A Simple Test to Tell You Whom to Follow
Here’s a quick test of a leader’s skill. Does the leader look into the eyes of the person speaking to him or her? If so, that leader is likely to be attentive, interested, and concerned about the needs of the team member. If not, the leader is probably distracted, unconcerned, or—worse yet—self-absorbed.
Good leaders take people seriously. They pay attention to words, inflection, and emotion expressed by others.
Beyond making eye contact—a critical clue to engagement—good leaders listen to input from a variety of sources. Here are four key “voices” that every leader must pay attention to.
Leaders Listen to Associates
They may not act on every suggestion, but they listen with an ear to hear fresh methodologies. Good leaders understand that the concept that will propel them upward may very well come from someone below them on the organizational chart. They welcome suggestions from teammates.
Leaders also listen to complaints. Leaders understand that emotions left unvented can be become stifling at best, explosive at worst. Unresolved problems might very well suffocate the efforts of the team. Leaders value the feedback of both teammates and critics.
Leaders Listen to Unspoken Voices
They realize that a problem may be present for some time before a crewmember has the courage to voice it as an issue. Leaders look for body language, expression, and other nonverbal clues to meaning. Like a well-trained mechanic evaluating the function of a racing engine, a leader hears the sounds that others miss.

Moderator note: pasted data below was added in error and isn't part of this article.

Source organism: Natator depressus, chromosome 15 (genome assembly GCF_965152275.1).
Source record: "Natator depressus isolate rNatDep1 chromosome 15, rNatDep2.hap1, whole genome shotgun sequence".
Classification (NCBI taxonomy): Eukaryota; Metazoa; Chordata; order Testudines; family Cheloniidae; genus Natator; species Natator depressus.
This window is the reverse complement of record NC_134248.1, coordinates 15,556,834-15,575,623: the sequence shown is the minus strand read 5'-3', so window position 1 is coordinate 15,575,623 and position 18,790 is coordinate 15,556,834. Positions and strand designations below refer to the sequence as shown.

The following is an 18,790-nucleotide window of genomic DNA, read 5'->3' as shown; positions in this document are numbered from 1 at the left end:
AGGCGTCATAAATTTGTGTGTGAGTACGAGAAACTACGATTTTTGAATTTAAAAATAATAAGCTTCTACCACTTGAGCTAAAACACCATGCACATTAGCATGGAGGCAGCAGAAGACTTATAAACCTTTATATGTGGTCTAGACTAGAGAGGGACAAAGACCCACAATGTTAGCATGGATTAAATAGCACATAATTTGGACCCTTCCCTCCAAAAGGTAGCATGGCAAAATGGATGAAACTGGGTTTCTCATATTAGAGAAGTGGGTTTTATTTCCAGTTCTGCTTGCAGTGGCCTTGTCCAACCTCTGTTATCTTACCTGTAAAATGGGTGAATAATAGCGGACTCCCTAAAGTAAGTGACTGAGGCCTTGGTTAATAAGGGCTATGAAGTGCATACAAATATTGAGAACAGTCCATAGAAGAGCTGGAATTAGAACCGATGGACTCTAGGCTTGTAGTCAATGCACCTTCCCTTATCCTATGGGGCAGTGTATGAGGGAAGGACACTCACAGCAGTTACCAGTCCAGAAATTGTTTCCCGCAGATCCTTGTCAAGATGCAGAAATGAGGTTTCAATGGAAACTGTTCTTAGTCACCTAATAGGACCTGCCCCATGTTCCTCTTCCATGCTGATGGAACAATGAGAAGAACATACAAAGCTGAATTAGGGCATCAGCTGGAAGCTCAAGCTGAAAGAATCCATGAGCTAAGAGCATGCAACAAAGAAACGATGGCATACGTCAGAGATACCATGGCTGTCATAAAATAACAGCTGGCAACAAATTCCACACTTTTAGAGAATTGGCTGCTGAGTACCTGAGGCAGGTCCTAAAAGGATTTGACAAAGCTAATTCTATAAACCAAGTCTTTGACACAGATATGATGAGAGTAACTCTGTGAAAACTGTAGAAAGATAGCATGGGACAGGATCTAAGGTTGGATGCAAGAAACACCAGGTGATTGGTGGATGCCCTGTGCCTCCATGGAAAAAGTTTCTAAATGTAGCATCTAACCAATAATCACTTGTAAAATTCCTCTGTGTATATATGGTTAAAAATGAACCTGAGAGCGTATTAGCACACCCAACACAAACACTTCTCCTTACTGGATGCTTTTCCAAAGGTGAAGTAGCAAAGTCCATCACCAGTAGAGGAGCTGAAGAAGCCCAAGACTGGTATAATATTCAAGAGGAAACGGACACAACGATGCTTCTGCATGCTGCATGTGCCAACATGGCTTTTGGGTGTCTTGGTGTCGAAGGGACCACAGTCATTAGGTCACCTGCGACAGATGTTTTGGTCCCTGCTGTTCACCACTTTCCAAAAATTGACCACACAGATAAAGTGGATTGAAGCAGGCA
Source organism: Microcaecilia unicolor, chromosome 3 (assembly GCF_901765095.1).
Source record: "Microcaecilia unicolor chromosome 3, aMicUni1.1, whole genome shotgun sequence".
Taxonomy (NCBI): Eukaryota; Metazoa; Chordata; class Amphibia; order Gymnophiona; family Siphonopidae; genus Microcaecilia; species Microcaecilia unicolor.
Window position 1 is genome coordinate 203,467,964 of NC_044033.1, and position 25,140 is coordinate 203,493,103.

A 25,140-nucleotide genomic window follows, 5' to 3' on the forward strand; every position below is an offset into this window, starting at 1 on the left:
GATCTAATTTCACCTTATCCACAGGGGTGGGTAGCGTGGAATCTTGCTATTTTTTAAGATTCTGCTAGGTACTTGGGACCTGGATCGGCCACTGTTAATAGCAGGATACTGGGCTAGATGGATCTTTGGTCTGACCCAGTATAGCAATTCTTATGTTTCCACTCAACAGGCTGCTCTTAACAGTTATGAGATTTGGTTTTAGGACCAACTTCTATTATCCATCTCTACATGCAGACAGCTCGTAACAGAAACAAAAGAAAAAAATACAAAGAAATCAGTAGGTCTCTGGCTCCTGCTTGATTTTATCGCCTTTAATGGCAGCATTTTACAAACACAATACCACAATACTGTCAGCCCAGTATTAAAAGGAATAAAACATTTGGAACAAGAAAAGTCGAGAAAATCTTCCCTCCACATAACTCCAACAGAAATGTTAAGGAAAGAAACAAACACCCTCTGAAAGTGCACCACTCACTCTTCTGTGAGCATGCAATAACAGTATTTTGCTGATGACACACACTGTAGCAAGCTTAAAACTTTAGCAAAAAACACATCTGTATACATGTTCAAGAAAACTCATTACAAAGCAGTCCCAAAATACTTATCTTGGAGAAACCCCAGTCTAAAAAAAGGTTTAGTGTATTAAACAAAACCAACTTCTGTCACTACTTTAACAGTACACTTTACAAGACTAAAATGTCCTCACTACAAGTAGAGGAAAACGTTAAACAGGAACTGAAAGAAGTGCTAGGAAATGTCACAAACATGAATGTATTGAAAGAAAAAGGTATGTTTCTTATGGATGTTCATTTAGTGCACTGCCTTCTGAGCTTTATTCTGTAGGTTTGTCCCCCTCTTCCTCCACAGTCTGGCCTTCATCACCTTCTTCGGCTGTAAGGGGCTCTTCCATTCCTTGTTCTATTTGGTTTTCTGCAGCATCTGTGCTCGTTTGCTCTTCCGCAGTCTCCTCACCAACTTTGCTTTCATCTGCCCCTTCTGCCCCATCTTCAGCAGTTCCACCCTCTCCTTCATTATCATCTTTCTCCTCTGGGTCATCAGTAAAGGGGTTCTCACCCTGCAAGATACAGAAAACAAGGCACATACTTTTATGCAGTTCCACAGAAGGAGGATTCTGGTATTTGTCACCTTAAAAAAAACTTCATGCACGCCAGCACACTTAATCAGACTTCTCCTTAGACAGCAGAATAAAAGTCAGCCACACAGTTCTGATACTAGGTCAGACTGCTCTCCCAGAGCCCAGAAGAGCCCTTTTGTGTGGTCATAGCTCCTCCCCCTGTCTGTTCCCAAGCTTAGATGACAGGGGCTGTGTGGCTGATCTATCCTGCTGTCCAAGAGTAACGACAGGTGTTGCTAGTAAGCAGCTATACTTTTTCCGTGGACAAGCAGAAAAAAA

Leaders Listen to the Customer
Every organization has customers whether it is involved in sales or not. Customers are those whom the organization serves, whether they are called clients, parishioners, donors, or attendees. Good leaders listen to their constituents to find out whether their needs are being met. They pay careful attention to the feedback of those on the outside of the organization.
Leaders Listen for the Future
Having lived beside the railroad tracks as a child, I know this, on a clear night, you can hear a train coming from a long way away. The sound is faint at first, almost imperceptible. But a careful listener can hear it. Leaders listen for the train that has not yet arrived. They look for trends that are just over the horizon; their ears are tuned for changes in the economy, the culture, and even in politics. Leaders hear change coming long before it arrives.
Learn to listen, and you will learn to lead.
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